What people want from banking and payments in the post-COVID worldOctober 14, 2020 | By WIRED
The pandemic has changed where we work and how we socialize – and how we manage our money. "Even my 75-year-old father during lockdown became a mobile banking fiend," says Paul Stoddart, president of New Payments Platforms at Mastercard.
And the senior Stoddart isn't alone. Research from Mastercard reveals that more than half of people surveyed were using their banking apps more throughout the pandemic, while 61% were using contactless payments more often. That empowered people to not only stay safe when shopping, but also offered more control of their finances. This was key, as so many suffered economic hardship during lockdown. Those shifts in digital banking were revealed at a roundtable discussion hosted by WIRED’s digital editor James Temperton with Mastercard and other industry representatives.
"It's estimated that in the UK six million adults downloaded an online banking app for the first time," says Charlotte Crosswell, CEO of Innovate Finance. "That's 12% of the working population, which is incredible."
And that change is here to stay: Nine out of ten people who used banking apps for the first time during lockdown said they would keep using them after the pandemic, while two-thirds said the same about digital payments. Mastercard data revealed a 40% leap in contactless transactions growth. "Contactless is one of those innovations that COVID has further accelerated the adoption of," says Stoddart. "Now we're going to see the groups that weren't using contactless and mobile banking definitely using it outside of the crisis."
Contactless and banking apps are just the start, and people who have dipped their toes in the water to try those digital tools are keen to see what else is on offer. The research suggested that two-thirds of people want to try other types of digital payments. That's no wonder, given 84% said banking apps were easier to use than expected. Stoddart believes these changes will stick. "What is the new normal?" he asks. "Consumer behavior is going to be changed permanently."
The pandemic changed how people and businesses bank, manage payments and more – but that was possible because of a long-running shift to digital finance and open banking, allowing the flexibility to pivot and change behaviors. One area that's paid off is an investment in security, says Stoddart, allowing consumers but also businesses to feel secure when they try new banking innovations – that's key, as fraud was on the rise throughout the pandemic, with four in ten people saying they'd received more malicious texts and emails than before the crisis. "Mastercard has a responsibility to ensure that customers are safe, that we look after their data and take care of security," says Stoddart. "I'm hoping that together we will continue to prevail in minimizing that risk and threat."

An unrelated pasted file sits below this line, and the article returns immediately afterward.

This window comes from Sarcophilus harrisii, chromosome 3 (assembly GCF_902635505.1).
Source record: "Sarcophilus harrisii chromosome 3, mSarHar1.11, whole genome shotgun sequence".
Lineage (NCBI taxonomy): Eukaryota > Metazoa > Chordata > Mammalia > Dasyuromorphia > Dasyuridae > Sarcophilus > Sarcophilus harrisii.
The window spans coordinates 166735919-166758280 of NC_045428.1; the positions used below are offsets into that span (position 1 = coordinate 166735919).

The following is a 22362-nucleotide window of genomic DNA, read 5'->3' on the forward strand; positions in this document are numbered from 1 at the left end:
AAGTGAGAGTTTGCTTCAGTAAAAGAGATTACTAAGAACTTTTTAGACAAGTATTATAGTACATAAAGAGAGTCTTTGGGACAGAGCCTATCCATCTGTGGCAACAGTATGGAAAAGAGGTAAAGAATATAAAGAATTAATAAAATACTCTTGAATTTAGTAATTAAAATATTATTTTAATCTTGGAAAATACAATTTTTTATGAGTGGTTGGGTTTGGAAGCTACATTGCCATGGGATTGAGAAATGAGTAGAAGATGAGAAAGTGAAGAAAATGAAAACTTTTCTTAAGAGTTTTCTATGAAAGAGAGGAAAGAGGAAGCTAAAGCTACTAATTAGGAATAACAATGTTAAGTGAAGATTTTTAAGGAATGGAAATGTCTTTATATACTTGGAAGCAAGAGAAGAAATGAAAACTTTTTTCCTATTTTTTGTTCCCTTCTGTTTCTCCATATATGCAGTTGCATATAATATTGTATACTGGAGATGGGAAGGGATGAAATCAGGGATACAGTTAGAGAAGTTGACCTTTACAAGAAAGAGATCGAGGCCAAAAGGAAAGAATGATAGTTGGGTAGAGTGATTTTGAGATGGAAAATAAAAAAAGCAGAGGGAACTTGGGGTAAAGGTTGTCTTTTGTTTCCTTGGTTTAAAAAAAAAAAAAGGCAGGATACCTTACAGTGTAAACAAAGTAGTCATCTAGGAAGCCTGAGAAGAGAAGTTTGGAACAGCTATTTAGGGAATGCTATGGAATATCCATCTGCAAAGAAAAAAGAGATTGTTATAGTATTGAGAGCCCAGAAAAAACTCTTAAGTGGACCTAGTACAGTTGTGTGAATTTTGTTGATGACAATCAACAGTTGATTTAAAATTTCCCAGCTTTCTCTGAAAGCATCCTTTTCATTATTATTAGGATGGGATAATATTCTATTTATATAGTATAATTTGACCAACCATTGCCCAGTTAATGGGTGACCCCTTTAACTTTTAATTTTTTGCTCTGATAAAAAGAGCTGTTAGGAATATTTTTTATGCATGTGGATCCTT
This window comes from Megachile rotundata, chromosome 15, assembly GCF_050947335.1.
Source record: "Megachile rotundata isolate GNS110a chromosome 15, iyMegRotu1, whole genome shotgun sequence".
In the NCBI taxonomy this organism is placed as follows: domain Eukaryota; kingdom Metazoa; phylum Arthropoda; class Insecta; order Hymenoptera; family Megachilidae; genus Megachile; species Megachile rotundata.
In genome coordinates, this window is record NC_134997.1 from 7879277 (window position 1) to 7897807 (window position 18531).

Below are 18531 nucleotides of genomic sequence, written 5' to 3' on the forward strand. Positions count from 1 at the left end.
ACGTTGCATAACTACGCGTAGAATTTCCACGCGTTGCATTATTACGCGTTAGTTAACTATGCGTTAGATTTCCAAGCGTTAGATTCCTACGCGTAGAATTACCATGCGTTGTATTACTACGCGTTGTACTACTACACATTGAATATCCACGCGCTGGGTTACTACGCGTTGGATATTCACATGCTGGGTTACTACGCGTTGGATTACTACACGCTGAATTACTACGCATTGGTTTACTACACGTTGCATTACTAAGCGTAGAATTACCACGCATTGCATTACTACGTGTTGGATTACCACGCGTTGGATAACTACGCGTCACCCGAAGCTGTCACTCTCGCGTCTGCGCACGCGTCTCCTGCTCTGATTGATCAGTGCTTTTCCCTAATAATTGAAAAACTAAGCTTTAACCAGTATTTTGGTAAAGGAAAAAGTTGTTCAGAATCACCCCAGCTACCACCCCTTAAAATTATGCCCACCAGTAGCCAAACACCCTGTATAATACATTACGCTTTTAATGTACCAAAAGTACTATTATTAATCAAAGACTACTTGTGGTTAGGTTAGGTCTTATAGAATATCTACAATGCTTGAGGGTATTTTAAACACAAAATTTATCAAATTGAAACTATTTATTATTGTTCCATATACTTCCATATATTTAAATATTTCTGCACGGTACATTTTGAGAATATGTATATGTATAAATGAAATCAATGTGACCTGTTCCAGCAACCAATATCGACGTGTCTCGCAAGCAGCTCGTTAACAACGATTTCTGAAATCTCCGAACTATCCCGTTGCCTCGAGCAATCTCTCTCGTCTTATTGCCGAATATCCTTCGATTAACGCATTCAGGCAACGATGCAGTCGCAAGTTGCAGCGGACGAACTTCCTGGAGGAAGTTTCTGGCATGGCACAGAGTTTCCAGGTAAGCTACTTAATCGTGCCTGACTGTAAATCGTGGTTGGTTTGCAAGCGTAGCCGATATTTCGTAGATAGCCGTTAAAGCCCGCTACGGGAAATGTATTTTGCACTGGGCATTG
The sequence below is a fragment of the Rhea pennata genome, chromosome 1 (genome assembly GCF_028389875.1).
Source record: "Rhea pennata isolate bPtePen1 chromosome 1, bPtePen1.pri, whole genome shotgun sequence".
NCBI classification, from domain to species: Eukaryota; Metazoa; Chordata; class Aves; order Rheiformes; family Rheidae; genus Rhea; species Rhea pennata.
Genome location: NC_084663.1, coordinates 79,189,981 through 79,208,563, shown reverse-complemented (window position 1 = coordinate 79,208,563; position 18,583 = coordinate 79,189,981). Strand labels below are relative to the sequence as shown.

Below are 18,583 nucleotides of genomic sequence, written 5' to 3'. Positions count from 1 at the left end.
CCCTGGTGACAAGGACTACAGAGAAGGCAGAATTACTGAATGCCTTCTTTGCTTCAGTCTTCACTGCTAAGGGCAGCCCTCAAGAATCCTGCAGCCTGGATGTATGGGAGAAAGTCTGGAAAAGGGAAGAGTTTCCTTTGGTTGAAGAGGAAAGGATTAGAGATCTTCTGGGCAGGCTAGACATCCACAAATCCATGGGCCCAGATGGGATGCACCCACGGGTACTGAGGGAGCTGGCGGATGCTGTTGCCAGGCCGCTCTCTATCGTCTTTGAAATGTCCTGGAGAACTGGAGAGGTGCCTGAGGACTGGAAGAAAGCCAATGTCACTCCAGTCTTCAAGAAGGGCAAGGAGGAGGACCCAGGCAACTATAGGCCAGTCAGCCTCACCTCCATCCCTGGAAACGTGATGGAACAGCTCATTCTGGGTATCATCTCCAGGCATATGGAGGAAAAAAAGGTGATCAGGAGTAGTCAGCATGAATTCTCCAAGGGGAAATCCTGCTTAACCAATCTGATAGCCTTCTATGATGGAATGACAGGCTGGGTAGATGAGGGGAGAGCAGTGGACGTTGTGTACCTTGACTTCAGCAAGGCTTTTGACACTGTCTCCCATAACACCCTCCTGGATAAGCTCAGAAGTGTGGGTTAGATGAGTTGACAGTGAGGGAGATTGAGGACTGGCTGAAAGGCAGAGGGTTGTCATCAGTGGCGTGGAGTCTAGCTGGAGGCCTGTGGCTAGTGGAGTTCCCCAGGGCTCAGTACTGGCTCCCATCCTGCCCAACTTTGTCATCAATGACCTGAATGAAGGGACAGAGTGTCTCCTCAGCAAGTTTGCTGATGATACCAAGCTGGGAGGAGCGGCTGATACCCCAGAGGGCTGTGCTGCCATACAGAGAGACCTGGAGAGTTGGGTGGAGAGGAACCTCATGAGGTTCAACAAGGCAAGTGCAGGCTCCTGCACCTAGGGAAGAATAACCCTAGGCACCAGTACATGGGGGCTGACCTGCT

Businesses also shifted to digital banking, with many pivoting to online sales for the first time during lockdown, letting them continue to serve customers and opening up a new revenue stream for now and in the future. "What we saw during this pandemic was a huge drop in store transactions, and a gradual uptick in everything that was online," says Florence Diss, head of EMEA commerce partnerships at Google. "Everyone who was not online needs to be online now."
That held true when lockdowns eased, with app-based payments in pubs and restaurants, she notes. "It's also beyond payments: You'll not want your physical ticket anymore," Diss says. "You want these things to be digital, too."
The pandemic has proven a catalyst for growth, innovation and social change. And it has revealed that financial tools that are flexible and offer choice can empower people and businesses even in the middle of a crisis, sparking new innovation in both banking and business.
In considering the opportunity, Stoddart echoes a sentiment that’s shared across Mastercard: “We can put things back the way they were before, or we can work together to rebuild a better, stronger, more resilient and more inclusive digital economy, one that benefits everyone, everywhere.”
This article originally appeared on WIRED